I promised you a post about the students residence I live in – here it is.
As you already know, the buildings are located in the nicest neighbourhood ever, among two huge parks and the European Parliament. It’s the perfect location for students as far as I’m concerned: not too far from the city centre, in a very international atmosphere, with green patches everywhere.
That’s it, where the purple dot is. So close to Germany that I’d probably see it if my window was in the right direction.
Let me tell you – this is a big place. Three buildings, each of them divided into two parts; five floors and thirty rooms for each floor. That’s housing for around 900 students.
I managed to collect some pieces of advice before coming here – which buildings were the best and stuff like that; it seems they really are because there were no rooms available there when I arrived! So my priority was being as high as I could, to enjoy the view and throw in some extra exercise which isn’t so bad (no elevators!).
It’s not that terrible… unless you’re carrying a huge laundry bag around to find a washing machine, I mean. Only the brave.
Unfortunately, I got view on the yard, as I said. Wrong side *sigh*. Honestly, it’s not particularly pretty…
This is what it looks like at its best, on a sunny day.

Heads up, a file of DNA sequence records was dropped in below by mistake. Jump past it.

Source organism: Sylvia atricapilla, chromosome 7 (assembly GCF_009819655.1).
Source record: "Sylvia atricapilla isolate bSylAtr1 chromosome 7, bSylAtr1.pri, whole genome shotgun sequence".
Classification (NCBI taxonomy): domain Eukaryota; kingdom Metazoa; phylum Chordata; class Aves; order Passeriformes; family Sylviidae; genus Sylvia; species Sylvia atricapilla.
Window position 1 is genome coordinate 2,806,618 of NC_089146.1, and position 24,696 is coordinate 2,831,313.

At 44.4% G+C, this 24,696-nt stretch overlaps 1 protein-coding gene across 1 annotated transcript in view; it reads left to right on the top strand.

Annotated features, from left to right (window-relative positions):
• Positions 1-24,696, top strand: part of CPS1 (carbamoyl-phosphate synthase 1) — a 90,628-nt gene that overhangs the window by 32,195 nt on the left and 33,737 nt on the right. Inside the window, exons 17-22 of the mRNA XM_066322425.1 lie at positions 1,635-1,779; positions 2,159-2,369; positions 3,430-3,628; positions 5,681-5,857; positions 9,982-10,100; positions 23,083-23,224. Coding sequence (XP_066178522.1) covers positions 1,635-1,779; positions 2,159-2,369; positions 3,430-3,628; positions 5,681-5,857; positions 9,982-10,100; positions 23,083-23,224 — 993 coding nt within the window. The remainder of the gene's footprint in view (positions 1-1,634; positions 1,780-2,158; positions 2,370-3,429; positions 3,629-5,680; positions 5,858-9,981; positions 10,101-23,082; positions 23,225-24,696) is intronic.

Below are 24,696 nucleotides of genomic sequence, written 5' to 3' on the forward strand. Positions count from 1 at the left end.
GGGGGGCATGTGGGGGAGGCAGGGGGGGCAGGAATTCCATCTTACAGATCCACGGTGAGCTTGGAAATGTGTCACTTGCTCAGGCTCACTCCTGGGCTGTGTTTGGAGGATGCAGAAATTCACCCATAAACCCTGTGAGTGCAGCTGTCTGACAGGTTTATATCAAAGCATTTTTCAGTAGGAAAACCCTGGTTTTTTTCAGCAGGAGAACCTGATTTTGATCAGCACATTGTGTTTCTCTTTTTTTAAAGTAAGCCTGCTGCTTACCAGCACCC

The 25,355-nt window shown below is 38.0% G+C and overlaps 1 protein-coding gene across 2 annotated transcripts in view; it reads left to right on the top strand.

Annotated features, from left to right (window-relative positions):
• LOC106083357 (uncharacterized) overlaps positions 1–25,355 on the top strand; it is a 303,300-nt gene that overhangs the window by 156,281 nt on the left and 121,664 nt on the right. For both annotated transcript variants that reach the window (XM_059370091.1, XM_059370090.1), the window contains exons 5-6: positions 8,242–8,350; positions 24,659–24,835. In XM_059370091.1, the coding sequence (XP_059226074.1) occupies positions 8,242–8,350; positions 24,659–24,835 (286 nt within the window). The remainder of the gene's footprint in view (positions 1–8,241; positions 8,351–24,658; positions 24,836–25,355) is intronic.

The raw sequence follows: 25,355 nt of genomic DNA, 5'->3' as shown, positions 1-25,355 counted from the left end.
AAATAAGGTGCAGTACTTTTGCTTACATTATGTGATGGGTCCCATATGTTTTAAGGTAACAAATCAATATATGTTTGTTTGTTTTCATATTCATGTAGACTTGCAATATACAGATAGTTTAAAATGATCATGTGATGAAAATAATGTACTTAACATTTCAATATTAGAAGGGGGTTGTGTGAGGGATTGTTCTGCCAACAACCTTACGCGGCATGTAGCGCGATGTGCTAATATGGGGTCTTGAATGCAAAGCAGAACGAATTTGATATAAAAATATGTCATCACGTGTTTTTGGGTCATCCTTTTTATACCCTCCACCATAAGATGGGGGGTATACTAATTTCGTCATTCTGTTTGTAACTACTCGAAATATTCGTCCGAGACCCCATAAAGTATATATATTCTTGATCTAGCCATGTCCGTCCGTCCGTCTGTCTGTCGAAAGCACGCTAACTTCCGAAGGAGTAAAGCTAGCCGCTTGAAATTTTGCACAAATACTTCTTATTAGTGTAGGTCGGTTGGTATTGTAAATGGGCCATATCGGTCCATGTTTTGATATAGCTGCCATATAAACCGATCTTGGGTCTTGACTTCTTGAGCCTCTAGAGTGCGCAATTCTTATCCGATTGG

(Not my building. This is my building: )
It still has more green than it would probably be in Milan though, which I’m grateful for. It would be probably quite a dull place if it wasn’t for the pines and birches – and I’m sure it looks lovely with some snow as well (I cannot express in human words how much I want to see snow in this city. Seriously, if it doesn’t snow before December 23, I’m going to come back just for that).
And the green is actually green, not some sick, place shade of yellowish grey. Nature feels quite at ease here, you can tell:
(Please note that we don’t actually have a cafeteria and that I’m not really sure the photo lab is actually ever open. But we have two small gyms!)
Anyway, hundreds of bikes, I was saying.
Overall, it’s a nice place. I don’t have much to rant about, even though I occasionally enjoy doing that (especially when my left neighbours has visits or my right neighbour feels like singing at 11 pm). The floor is live in is almost always empty:
It looks like this all. the. time.
I had a few different reasons to be over the moon when I found out I got a room at la Robertsau. First, I wouldn’t have to come to Strasbourg in August for this specific reason, to find a flat to share with people I didn’t know and who would be regular students who enjoy parties, booze and late-night noise – none of which is on my Erasmus top ten activities list. Secondly, I wouldn’t have to pay over 350€ for – well – a room and a shared bathroom, just like here (only I pay less than half that). Last but not least – hey, I was going to live in a student residence, just like you see in TV! Like they do in the US!
I don’t know what I was expecting. It’s not like we’re always hanging out on the stairs listening to music and making plans for the future. My neighbour and I didn’t become BFF and share life stories and tea on my bed. We say “good morning” and “good night” when we meet in the kitchen, and that’s all. Don’t get me wrong, I like living here… but the other students are just not the reason. This is:
And really, it’s ok.